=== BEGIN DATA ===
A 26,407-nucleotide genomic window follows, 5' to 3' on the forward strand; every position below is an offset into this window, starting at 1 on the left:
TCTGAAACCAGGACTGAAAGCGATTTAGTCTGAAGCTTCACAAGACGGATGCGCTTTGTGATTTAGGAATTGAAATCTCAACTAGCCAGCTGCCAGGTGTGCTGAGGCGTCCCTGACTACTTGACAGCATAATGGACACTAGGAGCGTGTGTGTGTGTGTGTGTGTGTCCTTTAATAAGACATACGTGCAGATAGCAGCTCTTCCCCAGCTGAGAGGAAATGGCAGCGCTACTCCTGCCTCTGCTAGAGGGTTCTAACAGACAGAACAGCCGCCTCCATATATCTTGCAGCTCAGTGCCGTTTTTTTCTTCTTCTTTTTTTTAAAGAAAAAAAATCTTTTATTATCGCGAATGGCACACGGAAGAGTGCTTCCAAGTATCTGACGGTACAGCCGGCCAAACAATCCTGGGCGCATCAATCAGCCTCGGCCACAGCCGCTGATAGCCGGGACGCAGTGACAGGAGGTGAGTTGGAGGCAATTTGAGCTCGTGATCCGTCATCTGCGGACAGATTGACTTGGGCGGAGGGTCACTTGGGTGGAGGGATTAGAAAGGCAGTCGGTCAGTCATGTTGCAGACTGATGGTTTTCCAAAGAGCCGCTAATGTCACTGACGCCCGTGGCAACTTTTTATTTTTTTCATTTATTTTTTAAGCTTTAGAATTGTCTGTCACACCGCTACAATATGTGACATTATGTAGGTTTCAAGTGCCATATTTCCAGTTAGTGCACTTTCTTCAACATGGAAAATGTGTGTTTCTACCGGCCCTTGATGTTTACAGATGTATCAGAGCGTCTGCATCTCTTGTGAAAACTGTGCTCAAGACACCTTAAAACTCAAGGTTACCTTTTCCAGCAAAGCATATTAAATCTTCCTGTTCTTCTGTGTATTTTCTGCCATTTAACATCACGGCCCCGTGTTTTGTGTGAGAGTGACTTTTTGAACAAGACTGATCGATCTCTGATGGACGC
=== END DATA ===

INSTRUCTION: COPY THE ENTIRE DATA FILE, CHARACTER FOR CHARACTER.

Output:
A 26,407-nucleotide genomic window follows, 5' to 3' on the forward strand; every position below is an offset into this window, starting at 1 on the left:
TCTGAAACCAGGACTGAAAGCGATTTAGTCTGAAGCTTCACAAGACGGATGCGCTTTGTGATTTAGGAATTGAAATCTCAACTAGCCAGCTGCCAGGTGTGCTGAGGCGTCCCTGACTACTTGACAGCATAATGGACACTAGGAGCGTGTGTGTGTGTGTGTGTGTGTCCTTTAATAAGACATACGTGCAGATAGCAGCTCTTCCCCAGCTGAGAGGAAATGGCAGCGCTACTCCTGCCTCTGCTAGAGGGTTCTAACAGACAGAACAGCCGCCTCCATATATCTTGCAGCTCAGTGCCGTTTTTTTCTTCTTCTTTTTTTTAAAGAAAAAAAATCTTTTATTATCGCGAATGGCACACGGAAGAGTGCTTCCAAGTATCTGACGGTACAGCCGGCCAAACAATCCTGGGCGCATCAATCAGCCTCGGCCACAGCCGCTGATAGCCGGGACGCAGTGACAGGAGGTGAGTTGGAGGCAATTTGAGCTCGTGATCCGTCATCTGCGGACAGATTGACTTGGGCGGAGGGTCACTTGGGTGGAGGGATTAGAAAGGCAGTCGGTCAGTCATGTTGCAGACTGATGGTTTTCCAAAGAGCCGCTAATGTCACTGACGCCCGTGGCAACTTTTTATTTTTTTCATTTATTTTTTAAGCTTTAGAATTGTCTGTCACACCGCTACAATATGTGACATTATGTAGGTTTCAAGTGCCATATTTCCAGTTAGTGCACTTTCTTCAACATGGAAAATGTGTGTTTCTACCGGCCCTTGATGTTTACAGATGTATCAGAGCGTCTGCATCTCTTGTGAAAACTGTGCTCAAGACACCTTAAAACTCAAGGTTACCTTTTCCAGCAAAGCATATTAAATCTTCCTGTTCTTCTGTGTATTTTCTGCCATTTAACATCACGGCCCCGTGTTTTGTGTGAGAGTGACTTTTTGAACAAGACTGATCGATCTCTGATGGACGC